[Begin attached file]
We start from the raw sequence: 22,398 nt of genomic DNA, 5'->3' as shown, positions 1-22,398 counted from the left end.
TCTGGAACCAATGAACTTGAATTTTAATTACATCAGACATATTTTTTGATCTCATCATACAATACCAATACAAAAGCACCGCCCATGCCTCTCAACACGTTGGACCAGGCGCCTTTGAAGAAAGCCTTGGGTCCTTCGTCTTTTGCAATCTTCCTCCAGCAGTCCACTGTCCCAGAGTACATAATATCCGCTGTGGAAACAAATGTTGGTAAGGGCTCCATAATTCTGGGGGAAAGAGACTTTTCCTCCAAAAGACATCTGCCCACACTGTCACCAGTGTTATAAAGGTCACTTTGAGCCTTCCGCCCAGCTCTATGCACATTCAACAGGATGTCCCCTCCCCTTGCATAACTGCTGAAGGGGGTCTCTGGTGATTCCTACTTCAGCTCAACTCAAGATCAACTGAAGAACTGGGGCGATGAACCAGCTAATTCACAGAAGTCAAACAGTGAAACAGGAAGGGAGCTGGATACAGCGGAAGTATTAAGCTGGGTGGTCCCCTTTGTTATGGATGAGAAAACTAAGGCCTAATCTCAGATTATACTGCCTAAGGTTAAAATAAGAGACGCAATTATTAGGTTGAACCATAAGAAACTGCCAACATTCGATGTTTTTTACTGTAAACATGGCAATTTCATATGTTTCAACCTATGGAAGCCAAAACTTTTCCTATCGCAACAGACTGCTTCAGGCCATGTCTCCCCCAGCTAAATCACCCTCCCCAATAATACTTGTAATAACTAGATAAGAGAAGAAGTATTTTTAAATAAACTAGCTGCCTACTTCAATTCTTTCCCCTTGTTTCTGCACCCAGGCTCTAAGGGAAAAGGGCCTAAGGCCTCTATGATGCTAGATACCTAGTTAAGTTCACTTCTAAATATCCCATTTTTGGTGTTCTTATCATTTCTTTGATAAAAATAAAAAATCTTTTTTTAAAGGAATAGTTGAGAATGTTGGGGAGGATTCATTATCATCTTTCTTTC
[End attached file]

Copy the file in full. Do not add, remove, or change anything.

We start from the raw sequence: 22,398 nt of genomic DNA, 5'->3' as shown, positions 1-22,398 counted from the left end.
TCTGGAACCAATGAACTTGAATTTTAATTACATCAGACATATTTTTTGATCTCATCATACAATACCAATACAAAAGCACCGCCCATGCCTCTCAACACGTTGGACCAGGCGCCTTTGAAGAAAGCCTTGGGTCCTTCGTCTTTTGCAATCTTCCTCCAGCAGTCCACTGTCCCAGAGTACATAATATCCGCTGTGGAAACAAATGTTGGTAAGGGCTCCATAATTCTGGGGGAAAGAGACTTTTCCTCCAAAAGACATCTGCCCACACTGTCACCAGTGTTATAAAGGTCACTTTGAGCCTTCCGCCCAGCTCTATGCACATTCAACAGGATGTCCCCTCCCCTTGCATAACTGCTGAAGGGGGTCTCTGGTGATTCCTACTTCAGCTCAACTCAAGATCAACTGAAGAACTGGGGCGATGAACCAGCTAATTCACAGAAGTCAAACAGTGAAACAGGAAGGGAGCTGGATACAGCGGAAGTATTAAGCTGGGTGGTCCCCTTTGTTATGGATGAGAAAACTAAGGCCTAATCTCAGATTATACTGCCTAAGGTTAAAATAAGAGACGCAATTATTAGGTTGAACCATAAGAAACTGCCAACATTCGATGTTTTTTACTGTAAACATGGCAATTTCATATGTTTCAACCTATGGAAGCCAAAACTTTTCCTATCGCAACAGACTGCTTCAGGCCATGTCTCCCCCAGCTAAATCACCCTCCCCAATAATACTTGTAATAACTAGATAAGAGAAGAAGTATTTTTAAATAAACTAGCTGCCTACTTCAATTCTTTCCCCTTGTTTCTGCACCCAGGCTCTAAGGGAAAAGGGCCTAAGGCCTCTATGATGCTAGATACCTAGTTAAGTTCACTTCTAAATATCCCATTTTTGGTGTTCTTATCATTTCTTTGATAAAAATAAAAAATCTTTTTTTAAAGGAATAGTTGAGAATGTTGGGGAGGATTCATTATCATCTTTCTTTC